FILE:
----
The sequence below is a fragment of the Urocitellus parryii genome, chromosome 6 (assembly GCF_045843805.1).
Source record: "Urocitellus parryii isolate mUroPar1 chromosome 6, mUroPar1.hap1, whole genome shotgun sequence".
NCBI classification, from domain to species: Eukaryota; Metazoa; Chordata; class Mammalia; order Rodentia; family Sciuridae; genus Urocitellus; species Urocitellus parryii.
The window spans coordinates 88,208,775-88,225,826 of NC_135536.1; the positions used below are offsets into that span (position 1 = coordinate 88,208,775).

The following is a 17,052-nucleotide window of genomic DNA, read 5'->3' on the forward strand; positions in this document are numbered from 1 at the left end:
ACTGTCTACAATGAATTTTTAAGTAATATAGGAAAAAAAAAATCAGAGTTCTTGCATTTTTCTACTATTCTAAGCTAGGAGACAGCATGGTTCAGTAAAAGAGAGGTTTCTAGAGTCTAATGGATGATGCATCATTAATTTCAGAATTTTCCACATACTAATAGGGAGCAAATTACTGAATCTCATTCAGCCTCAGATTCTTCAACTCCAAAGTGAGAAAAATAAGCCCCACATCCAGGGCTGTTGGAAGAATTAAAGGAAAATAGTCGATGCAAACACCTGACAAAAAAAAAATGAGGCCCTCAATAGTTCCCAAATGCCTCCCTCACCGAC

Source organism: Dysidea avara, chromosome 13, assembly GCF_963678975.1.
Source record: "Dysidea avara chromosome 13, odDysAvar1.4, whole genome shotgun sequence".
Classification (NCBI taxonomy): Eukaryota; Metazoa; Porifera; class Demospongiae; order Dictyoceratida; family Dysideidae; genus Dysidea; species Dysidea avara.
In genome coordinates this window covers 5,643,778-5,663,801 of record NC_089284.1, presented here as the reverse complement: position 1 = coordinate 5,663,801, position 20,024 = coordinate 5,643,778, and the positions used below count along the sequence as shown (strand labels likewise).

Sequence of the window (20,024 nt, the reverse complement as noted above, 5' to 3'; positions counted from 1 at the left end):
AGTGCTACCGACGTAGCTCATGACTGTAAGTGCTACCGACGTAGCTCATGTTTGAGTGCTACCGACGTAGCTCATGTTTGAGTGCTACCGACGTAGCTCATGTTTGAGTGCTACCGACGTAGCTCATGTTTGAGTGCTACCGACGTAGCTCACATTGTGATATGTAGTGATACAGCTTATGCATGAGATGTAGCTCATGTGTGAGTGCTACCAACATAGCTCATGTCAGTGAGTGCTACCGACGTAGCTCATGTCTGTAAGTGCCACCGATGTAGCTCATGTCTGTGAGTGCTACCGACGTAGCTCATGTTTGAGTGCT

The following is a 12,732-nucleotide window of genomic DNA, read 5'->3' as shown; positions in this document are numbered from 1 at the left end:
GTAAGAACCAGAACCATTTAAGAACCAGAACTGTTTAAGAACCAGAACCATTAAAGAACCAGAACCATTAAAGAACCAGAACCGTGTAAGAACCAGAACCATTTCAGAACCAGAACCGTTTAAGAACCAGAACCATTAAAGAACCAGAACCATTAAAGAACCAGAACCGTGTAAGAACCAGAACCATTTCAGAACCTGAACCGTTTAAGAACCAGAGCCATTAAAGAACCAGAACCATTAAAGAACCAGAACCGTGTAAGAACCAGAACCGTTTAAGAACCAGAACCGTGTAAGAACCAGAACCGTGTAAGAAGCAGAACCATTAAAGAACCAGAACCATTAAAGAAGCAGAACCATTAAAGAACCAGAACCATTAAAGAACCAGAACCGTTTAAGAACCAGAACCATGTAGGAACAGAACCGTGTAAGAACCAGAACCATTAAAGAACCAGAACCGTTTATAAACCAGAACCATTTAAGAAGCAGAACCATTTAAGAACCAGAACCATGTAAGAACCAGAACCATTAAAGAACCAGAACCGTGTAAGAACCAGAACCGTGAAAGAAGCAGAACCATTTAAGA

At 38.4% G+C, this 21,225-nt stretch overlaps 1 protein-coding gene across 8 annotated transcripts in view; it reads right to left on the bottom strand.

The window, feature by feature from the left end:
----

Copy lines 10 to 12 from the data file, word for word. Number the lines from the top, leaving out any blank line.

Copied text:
In genome coordinates this window covers 5,643,778-5,663,801 of record NC_089284.1, presented here as the reverse complement: position 1 = coordinate 5,663,801, position 20,024 = coordinate 5,643,778, and the positions used below count along the sequence as shown (strand labels likewise).

Sequence of the window (20,024 nt, the reverse complement as noted above, 5' to 3'; positions counted from 1 at the left end):
AGTGCTACCGACGTAGCTCATGACTGTAAGTGCTACCGACGTAGCTCATGTTTGAGTGCTACCGACGTAGCTCATGTTTGAGTGCTACCGACGTAGCTCATGTTTGAGTGCTACCGACGTAGCTCATGTTTGAGTGCTACCGACGTAGCTCACATTGTGATATGTAGTGATACAGCTTATGCATGAGATGTAGCTCATGTGTGAGTGCTACCAACATAGCTCATGTCAGTGAGTGCTACCGACGTAGCTCATGTCTGTAAGTGCCACCGATGTAGCTCATGTCTGTGAGTGCTACCGACGTAGCTCATGTTTGAGTGCT